The Socialist Equality Party calls for the defense of the social rights of the entire working class—uniting workers native and foreign-born, black, white and brown, of all sexes and orientations. In this, we fight to raise the political consciousness of the international working class: to oppose all forms of national chauvinism, racism and anti-immigrant baiting; linking workers and youth in the US with those around the world, to oppose imperialism and the growing threat of world war.
We stand by the principle of the international unity of workers of all lands. Workers and young people in Latin America, Asia and the Middle East are not the enemies of working people in the United States. It is not they who have robbed us of our wages, slashed our social programs and dismantled our public education. It is not they who have destroyed the Constitution, erected massive surveillance systems to spy on our communications, and monitored our activity. It is not they who send young people off to kill and be killed in an effort to control the world.
The ruling class is preparing to suppress opposition, rejecting the rule of law, and attempting to make authoritarian rule official. This is their response to the crisis—not jobs, education, healthcare and peace—but austerity, repression and war.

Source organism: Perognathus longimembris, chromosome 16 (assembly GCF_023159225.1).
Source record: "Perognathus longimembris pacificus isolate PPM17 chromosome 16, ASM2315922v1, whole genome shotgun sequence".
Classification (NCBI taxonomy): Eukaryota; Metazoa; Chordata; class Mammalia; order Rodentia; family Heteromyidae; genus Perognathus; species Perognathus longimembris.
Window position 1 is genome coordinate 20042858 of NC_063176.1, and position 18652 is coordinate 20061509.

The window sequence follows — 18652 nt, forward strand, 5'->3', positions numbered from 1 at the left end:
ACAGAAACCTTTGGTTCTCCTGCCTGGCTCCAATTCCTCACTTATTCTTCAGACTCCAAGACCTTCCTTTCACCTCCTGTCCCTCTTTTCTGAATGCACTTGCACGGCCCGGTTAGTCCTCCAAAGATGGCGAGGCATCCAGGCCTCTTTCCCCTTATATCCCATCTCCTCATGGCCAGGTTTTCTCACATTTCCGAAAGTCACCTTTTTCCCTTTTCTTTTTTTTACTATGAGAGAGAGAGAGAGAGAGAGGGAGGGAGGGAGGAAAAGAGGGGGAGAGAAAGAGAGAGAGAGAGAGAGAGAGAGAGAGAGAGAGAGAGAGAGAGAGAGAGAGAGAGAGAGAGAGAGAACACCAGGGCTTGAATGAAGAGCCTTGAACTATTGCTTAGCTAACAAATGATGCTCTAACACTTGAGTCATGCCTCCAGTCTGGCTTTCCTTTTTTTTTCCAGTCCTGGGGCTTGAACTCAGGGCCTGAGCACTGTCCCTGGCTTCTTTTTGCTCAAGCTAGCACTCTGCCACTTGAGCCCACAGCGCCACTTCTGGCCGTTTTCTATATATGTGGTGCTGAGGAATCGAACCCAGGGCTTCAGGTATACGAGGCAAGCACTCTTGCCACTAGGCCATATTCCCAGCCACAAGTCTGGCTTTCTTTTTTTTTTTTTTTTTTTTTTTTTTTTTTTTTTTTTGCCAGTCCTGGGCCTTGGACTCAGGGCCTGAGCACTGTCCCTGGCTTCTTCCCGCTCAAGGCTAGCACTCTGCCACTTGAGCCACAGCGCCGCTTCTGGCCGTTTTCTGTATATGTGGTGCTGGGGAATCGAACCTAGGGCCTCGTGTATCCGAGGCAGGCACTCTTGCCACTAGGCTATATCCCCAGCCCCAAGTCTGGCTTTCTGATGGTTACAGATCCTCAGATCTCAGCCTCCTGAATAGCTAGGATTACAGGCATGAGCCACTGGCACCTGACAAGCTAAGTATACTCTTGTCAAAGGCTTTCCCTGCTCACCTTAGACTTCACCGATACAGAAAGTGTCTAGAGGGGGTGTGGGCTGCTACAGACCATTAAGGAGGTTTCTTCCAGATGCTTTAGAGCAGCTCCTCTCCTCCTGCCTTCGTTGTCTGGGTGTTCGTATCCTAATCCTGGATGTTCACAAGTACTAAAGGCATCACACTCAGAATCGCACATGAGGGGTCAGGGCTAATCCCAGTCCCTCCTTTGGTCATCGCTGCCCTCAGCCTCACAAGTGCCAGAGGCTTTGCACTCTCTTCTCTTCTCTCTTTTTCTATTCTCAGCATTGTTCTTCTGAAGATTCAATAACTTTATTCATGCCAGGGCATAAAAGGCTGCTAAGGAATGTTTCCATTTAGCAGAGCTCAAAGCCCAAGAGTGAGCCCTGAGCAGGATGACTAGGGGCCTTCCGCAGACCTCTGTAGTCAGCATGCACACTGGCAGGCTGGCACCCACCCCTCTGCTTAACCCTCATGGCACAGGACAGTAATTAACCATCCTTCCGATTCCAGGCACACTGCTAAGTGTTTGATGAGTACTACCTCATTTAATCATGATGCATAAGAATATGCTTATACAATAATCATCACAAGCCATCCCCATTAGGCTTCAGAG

There is a powerful social force to oppose all of this: it is the working class. The policies of the ruling class are not popular and there is deep opposition among millions of workers and young people. This opposition must be mobilized and organized, given conscious political form and directed against the capitalist system, which is the source of war, inequality and dictatorship.
Workers need a party that represents them internationally, in order to meet the threat posed to human life by the world capitalist system. This party is the Socialist Equality Party, and it can and will unite workers internationally in the fight against war and for socialism.